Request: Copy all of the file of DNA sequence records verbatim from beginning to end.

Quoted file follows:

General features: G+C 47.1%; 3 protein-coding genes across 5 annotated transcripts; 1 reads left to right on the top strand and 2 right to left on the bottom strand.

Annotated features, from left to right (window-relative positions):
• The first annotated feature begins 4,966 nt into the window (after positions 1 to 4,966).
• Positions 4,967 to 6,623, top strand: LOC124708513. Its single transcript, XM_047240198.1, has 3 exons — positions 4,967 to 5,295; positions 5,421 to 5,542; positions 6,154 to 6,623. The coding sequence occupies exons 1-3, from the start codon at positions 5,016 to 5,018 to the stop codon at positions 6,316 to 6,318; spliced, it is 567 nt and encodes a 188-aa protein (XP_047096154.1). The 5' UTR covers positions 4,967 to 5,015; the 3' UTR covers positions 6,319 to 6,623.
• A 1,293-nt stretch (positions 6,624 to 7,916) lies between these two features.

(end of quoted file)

General features: G+C 47.1%; 3 protein-coding genes across 5 annotated transcripts; 1 reads left to right on the top strand and 2 right to left on the bottom strand.

Annotated features, from left to right (window-relative positions):
• The first annotated feature begins 4,966 nt into the window (after positions 1 to 4,966).
• Positions 4,967 to 6,623, top strand: LOC124708513. Its single transcript, XM_047240198.1, has 3 exons — positions 4,967 to 5,295; positions 5,421 to 5,542; positions 6,154 to 6,623. The coding sequence occupies exons 1-3, from the start codon at positions 5,016 to 5,018 to the stop codon at positions 6,316 to 6,318; spliced, it is 567 nt and encodes a 188-aa protein (XP_047096154.1). The 5' UTR covers positions 4,967 to 5,015; the 3' UTR covers positions 6,319 to 6,623.
• A 1,293-nt stretch (positions 6,624 to 7,916) lies between these two features.